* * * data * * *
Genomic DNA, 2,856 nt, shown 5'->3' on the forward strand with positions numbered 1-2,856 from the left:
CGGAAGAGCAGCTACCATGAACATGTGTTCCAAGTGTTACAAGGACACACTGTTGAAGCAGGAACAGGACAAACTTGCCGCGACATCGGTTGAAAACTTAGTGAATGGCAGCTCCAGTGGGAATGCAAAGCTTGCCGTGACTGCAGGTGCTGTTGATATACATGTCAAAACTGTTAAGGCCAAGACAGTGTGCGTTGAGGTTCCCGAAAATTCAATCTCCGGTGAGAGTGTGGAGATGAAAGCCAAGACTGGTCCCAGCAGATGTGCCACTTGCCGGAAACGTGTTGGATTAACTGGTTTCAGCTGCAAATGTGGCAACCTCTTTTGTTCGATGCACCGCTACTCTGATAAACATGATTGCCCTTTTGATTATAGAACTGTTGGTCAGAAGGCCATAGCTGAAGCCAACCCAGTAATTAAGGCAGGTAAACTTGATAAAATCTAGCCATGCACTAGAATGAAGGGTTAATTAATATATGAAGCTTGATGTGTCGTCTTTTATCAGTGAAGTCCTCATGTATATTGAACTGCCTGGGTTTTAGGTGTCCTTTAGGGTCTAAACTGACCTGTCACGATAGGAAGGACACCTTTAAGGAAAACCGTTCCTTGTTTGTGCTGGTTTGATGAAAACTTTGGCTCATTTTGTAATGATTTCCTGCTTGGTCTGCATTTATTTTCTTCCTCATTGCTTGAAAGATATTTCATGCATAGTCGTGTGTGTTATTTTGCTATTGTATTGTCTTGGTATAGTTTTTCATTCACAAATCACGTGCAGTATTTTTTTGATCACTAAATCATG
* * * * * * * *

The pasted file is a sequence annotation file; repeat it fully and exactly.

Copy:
Genomic DNA, 2,856 nt, shown 5'->3' on the forward strand with positions numbered 1-2,856 from the left:
CGGAAGAGCAGCTACCATGAACATGTGTTCCAAGTGTTACAAGGACACACTGTTGAAGCAGGAACAGGACAAACTTGCCGCGACATCGGTTGAAAACTTAGTGAATGGCAGCTCCAGTGGGAATGCAAAGCTTGCCGTGACTGCAGGTGCTGTTGATATACATGTCAAAACTGTTAAGGCCAAGACAGTGTGCGTTGAGGTTCCCGAAAATTCAATCTCCGGTGAGAGTGTGGAGATGAAAGCCAAGACTGGTCCCAGCAGATGTGCCACTTGCCGGAAACGTGTTGGATTAACTGGTTTCAGCTGCAAATGTGGCAACCTCTTTTGTTCGATGCACCGCTACTCTGATAAACATGATTGCCCTTTTGATTATAGAACTGTTGGTCAGAAGGCCATAGCTGAAGCCAACCCAGTAATTAAGGCAGGTAAACTTGATAAAATCTAGCCATGCACTAGAATGAAGGGTTAATTAATATATGAAGCTTGATGTGTCGTCTTTTATCAGTGAAGTCCTCATGTATATTGAACTGCCTGGGTTTTAGGTGTCCTTTAGGGTCTAAACTGACCTGTCACGATAGGAAGGACACCTTTAAGGAAAACCGTTCCTTGTTTGTGCTGGTTTGATGAAAACTTTGGCTCATTTTGTAATGATTTCCTGCTTGGTCTGCATTTATTTTCTTCCTCATTGCTTGAAAGATATTTCATGCATAGTCGTGTGTGTTATTTTGCTATTGTATTGTCTTGGTATAGTTTTTCATTCACAAATCACGTGCAGTATTTTTTTGATCACTAAATCATG